"Canada’s Challenge’, the next gallery, sheds light on the unique character of Canada’s legal system and the traditions that have influenced it. An animated ‘Living Tree’ will blend words and images to evoke the flexible nature of Canada’s laws. Artifacts and documents will be displayed here, including the Canadian Bill of Rights and the Canadian Human Rights Act. Visitors can gather at a ring-shaped ‘Debate Table’ to participate in facilitated discussions. The table is enhanced with digital interfaces and overhead monitors that provide context and invite visitors to vote on specific human rights cases and situations. "
"Midway through the CMHR, visitors reach the ‘Examining the Holocaust’ gallery, which explores the most thoroughly researched genocide in history.  Here, visitors gain powerful perspective from real-life stories and view footage in a theatre resembling a shell of broken glass. A freestanding showcase will present real artifacts associated with the Holocaust along with the stories behind them. An interactive exhibit will deepen our understanding of Raphael Lemkin’s techniques of genocide"

 “The walls are etched with images of genocide so we can better understand what genocide is....” Visitors will “see the world’s response to those tragic events through giant scrapbooks whose pages turn with a wave of your hand."

"The next gallery, ‘Hope and Hard Work’, presents and explains the Universal Declaration of Human Rights. Here, visitors will use large interactive monitors to explore how the Declaration applies to real-world situations. Another exhibit will focus on John Humphreys, the Canadian who played a lead role in drafting the Declaration. Panels with images and texts will highlight some of the many other human rights instruments that followed the Declaration, and an animated overhead projection will depict the Declaration’s thirty clauses."
"‘Breaking the Silence’ follows – a quiet, respectful place where visitors can learn more about the five genocides recognized by Canadian Parliament--- the Armenian genocide, the Holodomor, the Holocaust, Rwanda, and Srebrenica." 
"From ‘Breaking the Silence’, visitors will enter ‘The Forum’. ‘The Forum’ is a positive space meant to inspire hope in our visitors after  several challenging galleries focused on historic violations, mass atrocities, genocide and crimes against humanity."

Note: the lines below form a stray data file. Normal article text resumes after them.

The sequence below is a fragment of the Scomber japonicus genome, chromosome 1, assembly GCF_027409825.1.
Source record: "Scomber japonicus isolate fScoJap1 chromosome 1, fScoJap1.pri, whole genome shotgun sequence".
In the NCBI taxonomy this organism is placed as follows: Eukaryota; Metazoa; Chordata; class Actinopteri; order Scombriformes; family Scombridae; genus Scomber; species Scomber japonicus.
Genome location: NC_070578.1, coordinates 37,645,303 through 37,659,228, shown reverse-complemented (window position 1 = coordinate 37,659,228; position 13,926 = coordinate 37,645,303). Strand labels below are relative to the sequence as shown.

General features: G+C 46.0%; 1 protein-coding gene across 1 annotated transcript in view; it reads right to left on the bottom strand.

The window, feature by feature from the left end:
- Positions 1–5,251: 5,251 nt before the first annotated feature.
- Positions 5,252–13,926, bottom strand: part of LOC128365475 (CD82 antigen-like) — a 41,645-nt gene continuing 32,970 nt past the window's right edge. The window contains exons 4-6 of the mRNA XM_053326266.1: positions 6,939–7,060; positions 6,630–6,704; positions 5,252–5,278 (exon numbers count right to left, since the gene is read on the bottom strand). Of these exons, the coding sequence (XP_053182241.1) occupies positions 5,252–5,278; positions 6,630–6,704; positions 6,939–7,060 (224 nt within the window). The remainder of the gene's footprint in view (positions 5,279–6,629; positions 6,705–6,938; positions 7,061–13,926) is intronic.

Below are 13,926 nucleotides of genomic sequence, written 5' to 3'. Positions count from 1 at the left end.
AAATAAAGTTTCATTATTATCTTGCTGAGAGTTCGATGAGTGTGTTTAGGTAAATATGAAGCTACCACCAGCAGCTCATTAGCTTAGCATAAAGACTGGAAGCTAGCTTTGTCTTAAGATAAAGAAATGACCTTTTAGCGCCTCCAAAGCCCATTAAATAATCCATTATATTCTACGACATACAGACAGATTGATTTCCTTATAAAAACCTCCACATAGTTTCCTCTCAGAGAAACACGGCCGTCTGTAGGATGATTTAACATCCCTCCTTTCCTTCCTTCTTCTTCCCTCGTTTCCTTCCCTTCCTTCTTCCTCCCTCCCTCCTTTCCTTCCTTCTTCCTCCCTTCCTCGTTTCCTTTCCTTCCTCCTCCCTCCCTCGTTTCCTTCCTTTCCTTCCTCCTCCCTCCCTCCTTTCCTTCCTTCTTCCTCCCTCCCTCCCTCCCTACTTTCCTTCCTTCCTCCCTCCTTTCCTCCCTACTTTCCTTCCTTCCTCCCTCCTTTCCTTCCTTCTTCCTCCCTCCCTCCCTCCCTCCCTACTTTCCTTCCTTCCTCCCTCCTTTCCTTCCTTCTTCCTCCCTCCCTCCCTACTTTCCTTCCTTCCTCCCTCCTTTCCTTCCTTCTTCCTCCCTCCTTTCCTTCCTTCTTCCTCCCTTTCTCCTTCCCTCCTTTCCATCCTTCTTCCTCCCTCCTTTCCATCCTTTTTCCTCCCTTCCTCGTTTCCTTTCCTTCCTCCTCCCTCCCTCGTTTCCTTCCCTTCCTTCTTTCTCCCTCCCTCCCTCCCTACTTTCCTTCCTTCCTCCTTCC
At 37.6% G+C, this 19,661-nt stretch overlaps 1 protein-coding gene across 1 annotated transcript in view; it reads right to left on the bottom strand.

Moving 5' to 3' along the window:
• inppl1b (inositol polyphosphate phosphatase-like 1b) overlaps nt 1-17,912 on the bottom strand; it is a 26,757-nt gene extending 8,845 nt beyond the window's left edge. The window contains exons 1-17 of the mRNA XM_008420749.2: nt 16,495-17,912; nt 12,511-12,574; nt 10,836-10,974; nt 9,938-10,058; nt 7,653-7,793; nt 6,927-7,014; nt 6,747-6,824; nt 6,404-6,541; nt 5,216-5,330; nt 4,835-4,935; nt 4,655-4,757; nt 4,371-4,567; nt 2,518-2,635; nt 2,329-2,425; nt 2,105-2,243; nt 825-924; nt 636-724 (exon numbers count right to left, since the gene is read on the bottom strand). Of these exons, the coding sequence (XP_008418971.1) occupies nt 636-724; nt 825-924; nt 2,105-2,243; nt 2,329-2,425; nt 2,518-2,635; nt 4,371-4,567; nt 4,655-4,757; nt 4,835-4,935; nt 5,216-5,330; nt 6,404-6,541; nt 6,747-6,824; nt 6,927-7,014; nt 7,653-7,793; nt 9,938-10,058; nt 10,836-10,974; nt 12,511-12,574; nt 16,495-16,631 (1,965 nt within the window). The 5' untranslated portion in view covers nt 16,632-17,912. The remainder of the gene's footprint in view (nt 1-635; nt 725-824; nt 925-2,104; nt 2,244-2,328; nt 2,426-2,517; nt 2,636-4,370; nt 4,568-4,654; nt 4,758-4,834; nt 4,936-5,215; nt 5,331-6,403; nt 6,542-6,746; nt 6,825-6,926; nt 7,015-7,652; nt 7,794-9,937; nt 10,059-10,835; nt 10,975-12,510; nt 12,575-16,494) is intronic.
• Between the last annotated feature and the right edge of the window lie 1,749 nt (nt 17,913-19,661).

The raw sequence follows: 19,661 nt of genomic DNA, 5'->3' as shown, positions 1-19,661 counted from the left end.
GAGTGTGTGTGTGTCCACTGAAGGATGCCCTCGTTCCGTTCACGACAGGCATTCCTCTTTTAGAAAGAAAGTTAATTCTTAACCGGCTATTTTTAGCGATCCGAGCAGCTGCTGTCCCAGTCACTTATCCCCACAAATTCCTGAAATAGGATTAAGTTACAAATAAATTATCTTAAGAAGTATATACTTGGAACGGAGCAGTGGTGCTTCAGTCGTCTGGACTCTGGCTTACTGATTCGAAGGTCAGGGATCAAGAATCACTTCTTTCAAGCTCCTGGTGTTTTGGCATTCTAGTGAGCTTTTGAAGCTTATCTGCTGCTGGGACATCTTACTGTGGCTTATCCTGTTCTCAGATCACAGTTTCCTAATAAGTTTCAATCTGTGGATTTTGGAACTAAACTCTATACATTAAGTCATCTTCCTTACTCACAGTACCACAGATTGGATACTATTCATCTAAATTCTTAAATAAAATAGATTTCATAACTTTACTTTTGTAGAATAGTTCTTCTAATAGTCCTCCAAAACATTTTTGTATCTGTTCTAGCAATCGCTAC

"...a network of translucent alabaster ramps will convey Museum visitors upwards into a modern-day view of human rights. ‘Human Rights Today’ features a spectacular world map that Appelbaum says “would make (CNN anchor) Wolf Blitzer jealous.” Visitors can interact with the map to find out what’s happening in human rights anywhere in the world in real time. The gallery will also lead visitors through exhibits that demonstrate how the media shapes perceptions of human rights abuses, and to an interactive “tapestry” of some of the people who defend human rights in their work every day."

"The final gallery, ‘Take Action’, invites visitors to make an active commitment to protecting human rights. Here, Museum facilitators will answer questions, engage visitors in discussions, and help visitors discover what actions they can take to promote the rights of everyone."

" The Museum experience culminates in a visit to the ‘Tower of Hope’, accessible via glass elevator or circular staircase. The Tower offers a magnificent view of Winnipeg and will house the story of the recipient of a newly-created human rights award.  Here visitors can share their thoughts and receive a memento to remind them of their personal journey at the Museum."
"...no two visitors will share the same Museum experience, no one visitor will experience the Museum the same way twice. Exhibits will change constantly..."
The stated purpose of this architectural monstrosity is to indoctrinate Canada's youth into a designated world view.

The most stomach-turning example of how successful they have been is also in the Summer, 2012 issue of the Friends of the Canadian Museum for Human Rights newsletter.

There, on Page 10, is a picture of a smiling Gail Asper standing next to a little boy who is honoured as a "Human Rights Champion."  The story reads:

“I asked my friends who were invited to my birthday party to donate to the Museum instead of getting birthday presents because I have had lots of birthdays with presents, and I already have lots of toys. So I decided to donate to the Museum because it needs the money more than I need more toys. I was proud to give the money that I raised to the Museum so that my friends and I can visit there some day. And my family still gave me some presents,” (he) says. 
So millionaire Gail Asper, the sister of two multi-millionaires, is taking money from a little boy because the cost of a monument to her billionaire father is wildly out of control.   "I already have lots of toys," said the birthday boy.


And on the pedestal these words appear:
`My name is Ozymandias, King of Kings:
Look on my works, ye mighty, and despair!'